3. Calculate a Break-Even Point

Knowing your break-even point – both on a monthly basis and overall – is extremely important. This allows you to make strategic choices that are based on the numbers, as opposed to decisions that are based on feelings and emotions. Once you understand your break-even point, you can shuffle things around until the numbers work. If you don’t know this tipping point, you’re essentially playing a guessing game.

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4. Have a Team of Advisors

“One big difference I see between startups that build a framework for success and those that get isolated is the ability to nurture talent,” executive Jyotsna Pattabiraman says. “Many startups believe that the way to get that expertise is by hiring a senior consultant. Yet others believe that they can figure it out through trial and error. Both approaches are expensive, one in terms of cash and the other in time.”

So, what’s the correct answer? Pattabiraman and others point to the need for an advisory board. Advisors are different from consultants in that they don’t come and go for specific projects or needs. They stay on board for the long run and will push you in the right direction. As a result, there’s a lot of continuity. And while advisors can help you with a lot of things, they tend to supply a lot of financial expertise, which can be invaluable in your pursuit of growth and stability.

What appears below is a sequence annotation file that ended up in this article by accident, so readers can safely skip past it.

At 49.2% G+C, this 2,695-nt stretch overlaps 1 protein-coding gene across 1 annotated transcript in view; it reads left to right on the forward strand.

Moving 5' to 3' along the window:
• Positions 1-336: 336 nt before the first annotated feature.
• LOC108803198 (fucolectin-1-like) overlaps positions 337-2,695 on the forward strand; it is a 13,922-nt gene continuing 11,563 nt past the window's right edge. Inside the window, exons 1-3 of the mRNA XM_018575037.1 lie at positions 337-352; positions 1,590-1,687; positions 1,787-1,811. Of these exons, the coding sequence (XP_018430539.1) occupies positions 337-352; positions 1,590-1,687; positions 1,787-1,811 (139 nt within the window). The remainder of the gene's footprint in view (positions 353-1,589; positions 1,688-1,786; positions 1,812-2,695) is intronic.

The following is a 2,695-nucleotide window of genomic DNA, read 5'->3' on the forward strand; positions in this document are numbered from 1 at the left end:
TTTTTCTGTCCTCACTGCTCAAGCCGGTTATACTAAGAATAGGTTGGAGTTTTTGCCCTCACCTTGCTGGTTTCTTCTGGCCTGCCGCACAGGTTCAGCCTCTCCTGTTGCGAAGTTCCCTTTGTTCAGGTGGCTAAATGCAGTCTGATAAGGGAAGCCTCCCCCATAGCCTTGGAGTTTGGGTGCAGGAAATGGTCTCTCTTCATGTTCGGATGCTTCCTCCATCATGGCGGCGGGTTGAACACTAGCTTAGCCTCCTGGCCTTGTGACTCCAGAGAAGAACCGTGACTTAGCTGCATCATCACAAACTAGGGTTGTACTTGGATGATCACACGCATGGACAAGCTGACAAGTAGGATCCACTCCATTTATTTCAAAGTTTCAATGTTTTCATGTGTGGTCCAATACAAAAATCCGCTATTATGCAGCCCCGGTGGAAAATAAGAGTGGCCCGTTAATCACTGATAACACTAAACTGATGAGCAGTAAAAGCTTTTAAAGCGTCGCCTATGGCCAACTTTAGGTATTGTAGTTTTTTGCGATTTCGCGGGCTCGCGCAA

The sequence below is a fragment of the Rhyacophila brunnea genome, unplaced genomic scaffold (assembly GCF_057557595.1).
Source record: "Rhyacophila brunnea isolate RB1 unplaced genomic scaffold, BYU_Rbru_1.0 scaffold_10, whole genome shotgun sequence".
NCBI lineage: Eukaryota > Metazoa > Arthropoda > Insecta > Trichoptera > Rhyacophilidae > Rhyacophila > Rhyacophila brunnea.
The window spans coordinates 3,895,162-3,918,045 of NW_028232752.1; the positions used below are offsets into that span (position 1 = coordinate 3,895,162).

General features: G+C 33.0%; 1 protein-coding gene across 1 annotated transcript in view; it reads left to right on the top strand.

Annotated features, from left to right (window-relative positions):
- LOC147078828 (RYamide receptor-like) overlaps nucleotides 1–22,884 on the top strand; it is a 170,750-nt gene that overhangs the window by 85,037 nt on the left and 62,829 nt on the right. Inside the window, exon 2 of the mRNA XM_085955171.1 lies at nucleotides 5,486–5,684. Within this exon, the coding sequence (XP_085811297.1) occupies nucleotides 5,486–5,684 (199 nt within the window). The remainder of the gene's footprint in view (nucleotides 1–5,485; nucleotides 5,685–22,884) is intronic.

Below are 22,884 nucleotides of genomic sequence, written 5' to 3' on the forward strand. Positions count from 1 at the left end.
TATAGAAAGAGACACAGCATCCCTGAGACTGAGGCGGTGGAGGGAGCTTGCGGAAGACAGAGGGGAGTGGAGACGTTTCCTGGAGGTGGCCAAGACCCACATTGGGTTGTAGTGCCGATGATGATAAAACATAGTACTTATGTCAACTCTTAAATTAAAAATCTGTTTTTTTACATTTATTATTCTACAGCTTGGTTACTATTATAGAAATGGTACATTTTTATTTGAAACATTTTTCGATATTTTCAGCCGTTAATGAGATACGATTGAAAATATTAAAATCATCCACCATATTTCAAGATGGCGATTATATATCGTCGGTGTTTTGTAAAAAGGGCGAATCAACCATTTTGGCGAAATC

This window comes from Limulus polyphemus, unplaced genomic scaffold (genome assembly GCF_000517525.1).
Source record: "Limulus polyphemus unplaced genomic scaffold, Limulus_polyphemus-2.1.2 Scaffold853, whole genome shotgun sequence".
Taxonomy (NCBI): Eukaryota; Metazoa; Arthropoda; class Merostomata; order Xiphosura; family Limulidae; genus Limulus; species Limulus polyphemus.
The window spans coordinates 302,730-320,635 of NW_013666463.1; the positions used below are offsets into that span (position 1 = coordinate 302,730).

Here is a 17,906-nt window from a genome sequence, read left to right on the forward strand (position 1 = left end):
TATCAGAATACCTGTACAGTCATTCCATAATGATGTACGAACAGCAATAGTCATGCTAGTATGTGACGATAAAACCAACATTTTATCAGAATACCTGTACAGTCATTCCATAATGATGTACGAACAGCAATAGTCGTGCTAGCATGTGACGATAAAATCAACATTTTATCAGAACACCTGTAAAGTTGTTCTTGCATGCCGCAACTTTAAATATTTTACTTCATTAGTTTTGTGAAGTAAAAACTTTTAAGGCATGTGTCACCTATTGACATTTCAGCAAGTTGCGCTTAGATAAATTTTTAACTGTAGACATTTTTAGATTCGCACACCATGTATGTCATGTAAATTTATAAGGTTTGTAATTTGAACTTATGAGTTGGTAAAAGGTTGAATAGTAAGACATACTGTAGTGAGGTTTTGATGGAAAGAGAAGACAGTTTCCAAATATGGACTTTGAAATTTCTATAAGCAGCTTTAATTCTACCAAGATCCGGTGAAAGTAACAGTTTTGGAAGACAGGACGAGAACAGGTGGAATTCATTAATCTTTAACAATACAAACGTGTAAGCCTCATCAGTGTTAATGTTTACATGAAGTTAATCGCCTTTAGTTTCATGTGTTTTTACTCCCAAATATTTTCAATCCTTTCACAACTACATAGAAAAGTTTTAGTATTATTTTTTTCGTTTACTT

Take It Easy

There’s nothing easy about launching and growing a small business, but it suddenly becomes a lot simpler when you understand how to approach the financial side of things. Think about these concepts and make sure you’re constantly reevaluating.

Featured photo credit: Chicago Tribune via chicagotribune.com

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Anna Johansson

Anna specializes in entrepreneurship, technology, and social media trends.

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Last Updated on March 4, 2019

How to Use Credit Cards While Staying Out of Debt

How to Use Credit Cards While Staying Out of Debt